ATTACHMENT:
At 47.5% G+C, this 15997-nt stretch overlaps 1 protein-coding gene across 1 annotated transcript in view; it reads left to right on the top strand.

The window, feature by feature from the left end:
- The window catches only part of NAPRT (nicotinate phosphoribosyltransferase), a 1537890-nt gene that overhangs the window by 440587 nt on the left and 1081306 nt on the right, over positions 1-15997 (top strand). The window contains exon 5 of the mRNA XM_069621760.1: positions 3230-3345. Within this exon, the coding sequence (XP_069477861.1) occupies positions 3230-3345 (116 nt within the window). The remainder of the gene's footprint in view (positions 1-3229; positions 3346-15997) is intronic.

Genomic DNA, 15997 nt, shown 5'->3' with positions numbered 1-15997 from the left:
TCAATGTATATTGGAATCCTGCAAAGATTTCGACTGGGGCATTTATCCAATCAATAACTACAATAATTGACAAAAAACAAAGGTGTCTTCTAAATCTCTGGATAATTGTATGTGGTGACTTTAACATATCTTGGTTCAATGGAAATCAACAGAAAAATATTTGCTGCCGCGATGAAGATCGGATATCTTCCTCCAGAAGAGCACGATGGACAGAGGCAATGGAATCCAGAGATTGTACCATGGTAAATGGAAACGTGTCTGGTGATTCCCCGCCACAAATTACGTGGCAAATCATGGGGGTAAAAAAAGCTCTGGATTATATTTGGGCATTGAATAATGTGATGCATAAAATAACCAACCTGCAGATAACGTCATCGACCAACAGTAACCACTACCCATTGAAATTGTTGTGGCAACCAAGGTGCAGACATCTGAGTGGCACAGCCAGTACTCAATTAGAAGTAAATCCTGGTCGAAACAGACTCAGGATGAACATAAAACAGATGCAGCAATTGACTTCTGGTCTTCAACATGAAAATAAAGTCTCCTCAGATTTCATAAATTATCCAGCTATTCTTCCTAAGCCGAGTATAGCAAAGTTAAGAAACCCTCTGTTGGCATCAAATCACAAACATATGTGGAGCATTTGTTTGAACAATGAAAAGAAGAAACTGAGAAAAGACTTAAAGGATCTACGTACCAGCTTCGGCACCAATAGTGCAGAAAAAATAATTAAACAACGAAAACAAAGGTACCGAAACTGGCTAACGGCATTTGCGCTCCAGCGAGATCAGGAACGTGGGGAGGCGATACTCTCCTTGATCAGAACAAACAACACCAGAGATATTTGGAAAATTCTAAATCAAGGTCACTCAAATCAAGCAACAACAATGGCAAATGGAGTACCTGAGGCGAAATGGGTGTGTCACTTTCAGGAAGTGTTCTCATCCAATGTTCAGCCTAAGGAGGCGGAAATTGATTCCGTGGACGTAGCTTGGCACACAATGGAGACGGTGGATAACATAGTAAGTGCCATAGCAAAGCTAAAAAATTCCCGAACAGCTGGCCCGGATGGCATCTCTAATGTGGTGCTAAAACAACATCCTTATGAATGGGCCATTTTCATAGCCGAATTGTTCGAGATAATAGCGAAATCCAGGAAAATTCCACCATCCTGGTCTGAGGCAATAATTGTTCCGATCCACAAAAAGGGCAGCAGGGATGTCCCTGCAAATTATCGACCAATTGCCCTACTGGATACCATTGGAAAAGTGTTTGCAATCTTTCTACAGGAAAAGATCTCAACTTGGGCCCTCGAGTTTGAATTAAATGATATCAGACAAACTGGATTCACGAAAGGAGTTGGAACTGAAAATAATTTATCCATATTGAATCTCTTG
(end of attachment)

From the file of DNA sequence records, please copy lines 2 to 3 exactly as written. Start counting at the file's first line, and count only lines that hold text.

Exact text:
The window, feature by feature from the left end:
- The window catches only part of NAPRT (nicotinate phosphoribosyltransferase), a 1537890-nt gene that overhangs the window by 440587 nt on the left and 1081306 nt on the right, over positions 1-15997 (top strand). The window contains exon 5 of the mRNA XM_069621760.1: positions 3230-3345. Within this exon, the coding sequence (XP_069477861.1) occupies positions 3230-3345 (116 nt within the window). The remainder of the gene's footprint in view (positions 1-3229; positions 3346-15997) is intronic.